Well, my palate loved it at first sight….so I guess i`m safe 🙂 packed full of strong vibrant and unique flavors it dances around in your mouth in a frenzy! it`sÂ double distilled at the Douglas CasimirÂ distillery in the village of Baraderes. It`s herbal and rich, strong and wild….
If you love rum and vibrant agricole rhum I recommendÂ you to try these rums!
Then we also tried another of Lucas rhums, the Rhum Rhum Liberation 2010. This rhum is made on Marie-Galante outside of Guadeloupe in collaboration with master distiller Capovilla.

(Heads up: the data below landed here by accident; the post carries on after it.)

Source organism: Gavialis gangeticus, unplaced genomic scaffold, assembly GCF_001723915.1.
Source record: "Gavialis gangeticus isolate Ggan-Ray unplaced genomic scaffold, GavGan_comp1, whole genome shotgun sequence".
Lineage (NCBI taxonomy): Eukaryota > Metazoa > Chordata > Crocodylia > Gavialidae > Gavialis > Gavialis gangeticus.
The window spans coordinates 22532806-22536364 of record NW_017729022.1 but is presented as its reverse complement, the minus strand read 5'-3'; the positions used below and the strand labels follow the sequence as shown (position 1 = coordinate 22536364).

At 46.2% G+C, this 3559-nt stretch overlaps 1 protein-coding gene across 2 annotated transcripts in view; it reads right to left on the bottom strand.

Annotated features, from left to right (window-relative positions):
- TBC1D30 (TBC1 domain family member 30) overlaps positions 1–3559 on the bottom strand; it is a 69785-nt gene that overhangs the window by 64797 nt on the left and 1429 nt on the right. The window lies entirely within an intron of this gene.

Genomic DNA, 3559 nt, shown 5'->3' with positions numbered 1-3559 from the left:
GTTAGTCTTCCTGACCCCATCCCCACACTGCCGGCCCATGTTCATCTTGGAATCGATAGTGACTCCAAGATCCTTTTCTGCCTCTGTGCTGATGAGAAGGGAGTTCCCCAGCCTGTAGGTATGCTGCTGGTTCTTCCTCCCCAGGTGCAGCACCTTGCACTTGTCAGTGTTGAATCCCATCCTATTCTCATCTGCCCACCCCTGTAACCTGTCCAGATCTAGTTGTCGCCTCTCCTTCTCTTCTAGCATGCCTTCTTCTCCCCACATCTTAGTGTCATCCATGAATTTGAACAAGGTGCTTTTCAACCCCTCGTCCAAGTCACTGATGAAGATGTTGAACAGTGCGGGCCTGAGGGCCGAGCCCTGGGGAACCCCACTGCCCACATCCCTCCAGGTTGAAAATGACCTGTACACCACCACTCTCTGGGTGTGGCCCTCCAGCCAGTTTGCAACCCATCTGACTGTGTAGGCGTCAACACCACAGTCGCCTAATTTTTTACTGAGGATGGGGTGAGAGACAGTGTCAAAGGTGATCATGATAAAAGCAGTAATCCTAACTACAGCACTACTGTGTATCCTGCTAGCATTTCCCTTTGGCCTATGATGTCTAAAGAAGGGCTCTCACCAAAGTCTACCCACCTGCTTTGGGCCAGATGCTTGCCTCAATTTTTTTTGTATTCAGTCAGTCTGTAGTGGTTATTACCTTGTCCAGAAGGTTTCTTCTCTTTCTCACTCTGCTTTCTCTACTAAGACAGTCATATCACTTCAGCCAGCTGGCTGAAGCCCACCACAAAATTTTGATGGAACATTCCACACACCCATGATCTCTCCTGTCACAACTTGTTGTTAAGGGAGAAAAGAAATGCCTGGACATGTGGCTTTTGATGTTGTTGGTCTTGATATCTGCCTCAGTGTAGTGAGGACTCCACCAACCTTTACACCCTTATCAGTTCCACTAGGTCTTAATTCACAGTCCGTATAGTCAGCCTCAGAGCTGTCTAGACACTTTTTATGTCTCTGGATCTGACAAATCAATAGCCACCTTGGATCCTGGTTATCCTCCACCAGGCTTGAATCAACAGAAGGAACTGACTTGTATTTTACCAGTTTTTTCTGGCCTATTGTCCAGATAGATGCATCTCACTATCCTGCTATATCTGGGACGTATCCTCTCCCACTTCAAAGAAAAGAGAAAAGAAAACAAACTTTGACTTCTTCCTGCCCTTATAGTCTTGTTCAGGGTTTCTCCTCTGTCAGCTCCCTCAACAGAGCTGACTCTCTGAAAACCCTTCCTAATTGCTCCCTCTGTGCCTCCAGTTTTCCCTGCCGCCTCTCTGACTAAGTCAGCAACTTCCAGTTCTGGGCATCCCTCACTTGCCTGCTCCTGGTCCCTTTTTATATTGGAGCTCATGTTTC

It`s made from fermented pure sugar cane juice without any water added during a 10 day long fermentation period. So it`s just fermented sugar cane juice, nothing else.
This is pure rhum!Â andÂ a very fine rhum, it`s aged about 2-3 years in casks that have contained french wines. The name “Liberation 2010” refers to that the rhum has been “liberated” from the cask and put together in 2010.
ItÂ´s balanced, tropical fruity and slightly spicy. itÂ´s not a weak rhum but it has nothing to do with how the Clairin rhums attacks your senses….this is more like a mild but firm caress on your palate. It`s a wonderful expression of Rhum!
So this tasting has been very very memorable and pleasant, interesting and challenging…..I would do it again in a heartbeat!
Rhum Rhum, Liberation 2010.
This my friends are some of the worlds very finest rums!
Pictures by Laura Godel and me.